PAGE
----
Capping off the program was a full-length documentary entitled Byron Chief-Moon: Grey Horse Rider, which examines the life and creative work of Blackfoot dancer, actor and choreographer Byron Chief-Moon. With great sensitivity the film explores his roles as a two-spirit person, an adoptive parent of three children, and allows friends, relatives and professional colleagues to describe what a role model he has been in the communities in which he has lived and worked. The tribal ceremony in which he was given a new name and taught its importance was quite touching.

Unlike the old-fashioned feather-and-leather spectaculars familiar to most Americans from Hollywood Westerns or musicals like Annie Get Your Gun, this documentary goes to great lengths to explain the role of traditional dance in Native American cultures as a way of relating to and expressing the spiritual ties to the land and animals in one's environment. Watching Byron Chief-Moon work on choreographing various pieces with Caucasian Canadian choreographers (as well as solo pieces in which he explores his own creativity), one gains deeper insight into the creative force or artistic vision which sets so many gay, lesbian and two-spirited people apart from their heterosexual colleagues.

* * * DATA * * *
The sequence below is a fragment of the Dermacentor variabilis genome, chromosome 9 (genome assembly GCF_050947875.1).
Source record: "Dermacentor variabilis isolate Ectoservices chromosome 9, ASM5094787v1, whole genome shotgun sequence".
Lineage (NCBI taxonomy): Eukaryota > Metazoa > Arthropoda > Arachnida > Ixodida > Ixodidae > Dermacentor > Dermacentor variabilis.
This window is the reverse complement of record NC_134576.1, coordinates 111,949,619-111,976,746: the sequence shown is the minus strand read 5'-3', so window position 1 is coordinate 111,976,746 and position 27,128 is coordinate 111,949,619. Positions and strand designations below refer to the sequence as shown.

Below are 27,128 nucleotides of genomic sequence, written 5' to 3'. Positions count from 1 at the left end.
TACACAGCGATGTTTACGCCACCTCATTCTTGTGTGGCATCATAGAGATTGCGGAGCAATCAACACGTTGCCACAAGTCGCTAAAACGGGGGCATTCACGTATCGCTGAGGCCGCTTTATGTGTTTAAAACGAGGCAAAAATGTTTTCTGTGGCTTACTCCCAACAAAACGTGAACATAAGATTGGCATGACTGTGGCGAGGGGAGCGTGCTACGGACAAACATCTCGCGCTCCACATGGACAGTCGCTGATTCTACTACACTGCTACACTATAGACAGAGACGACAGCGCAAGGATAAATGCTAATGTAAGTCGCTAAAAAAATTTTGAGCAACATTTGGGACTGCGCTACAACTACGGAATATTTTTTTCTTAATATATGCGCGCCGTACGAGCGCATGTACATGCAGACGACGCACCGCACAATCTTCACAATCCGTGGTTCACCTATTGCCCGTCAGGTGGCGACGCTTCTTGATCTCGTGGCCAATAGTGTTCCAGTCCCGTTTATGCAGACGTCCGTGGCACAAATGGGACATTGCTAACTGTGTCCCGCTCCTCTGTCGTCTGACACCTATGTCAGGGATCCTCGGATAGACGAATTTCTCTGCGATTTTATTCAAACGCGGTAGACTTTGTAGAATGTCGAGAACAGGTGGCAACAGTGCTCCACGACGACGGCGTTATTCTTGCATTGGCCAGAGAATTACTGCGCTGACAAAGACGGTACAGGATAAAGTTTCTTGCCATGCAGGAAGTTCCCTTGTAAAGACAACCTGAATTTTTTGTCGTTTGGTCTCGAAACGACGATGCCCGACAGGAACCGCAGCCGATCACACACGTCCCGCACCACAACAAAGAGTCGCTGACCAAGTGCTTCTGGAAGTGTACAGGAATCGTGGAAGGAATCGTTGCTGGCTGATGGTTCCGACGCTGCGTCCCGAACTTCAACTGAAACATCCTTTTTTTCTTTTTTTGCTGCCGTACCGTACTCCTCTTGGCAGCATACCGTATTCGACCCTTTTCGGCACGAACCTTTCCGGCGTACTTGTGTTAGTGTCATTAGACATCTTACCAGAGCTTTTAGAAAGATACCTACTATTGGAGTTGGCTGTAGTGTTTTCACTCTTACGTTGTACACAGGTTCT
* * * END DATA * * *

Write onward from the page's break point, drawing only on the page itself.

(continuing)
By contrast, Ian Poitier's comedy-romance Oh Happy Day explores what happens when a closeted black advertising executive enjoys a hot one-night stand following an awards ceremony in London only to arrive at work on Monday morning and discover that Mr. Right Now is the agency's newest client and that he has just been handed the client's account to manage.

Poitier does a fine job of examining a variety of prejudices and sensitivities and how they all overlap. There is black versus white, British versus American, religious versus nonreligious, heterosexual versus homosexual, closeted versus openly gay and, last but certainly not least, the question of whether or not one should mix business with pleasure.

Although nicely filmed and directed, much of Oh Happy Day is quite predictable. I particularly enjoyed Stephen Billington's portrayal of David, the American businessman who makes the transition from one-night stand to important client. As the ad exec, Christopher Colquhoun didn't impress me as much, being easily outperformed by Julie Saunders as his wife, Jasmine, Hazel Palmer as Miss Eartha, Blanche Williams as Rose, and Percy Duke as a bitchy ex-boyfriend.

While good for a movie-of-the-week type rental, Oh Happy Day is a rather modest story, nicely told and smartly packaged. It is a tale told about an advertising executive who realizes he's been an idiot in the way he has tried to micromanage his relationships.

Nothing more, nothing less.

Next: Tuesday, June 24, 2008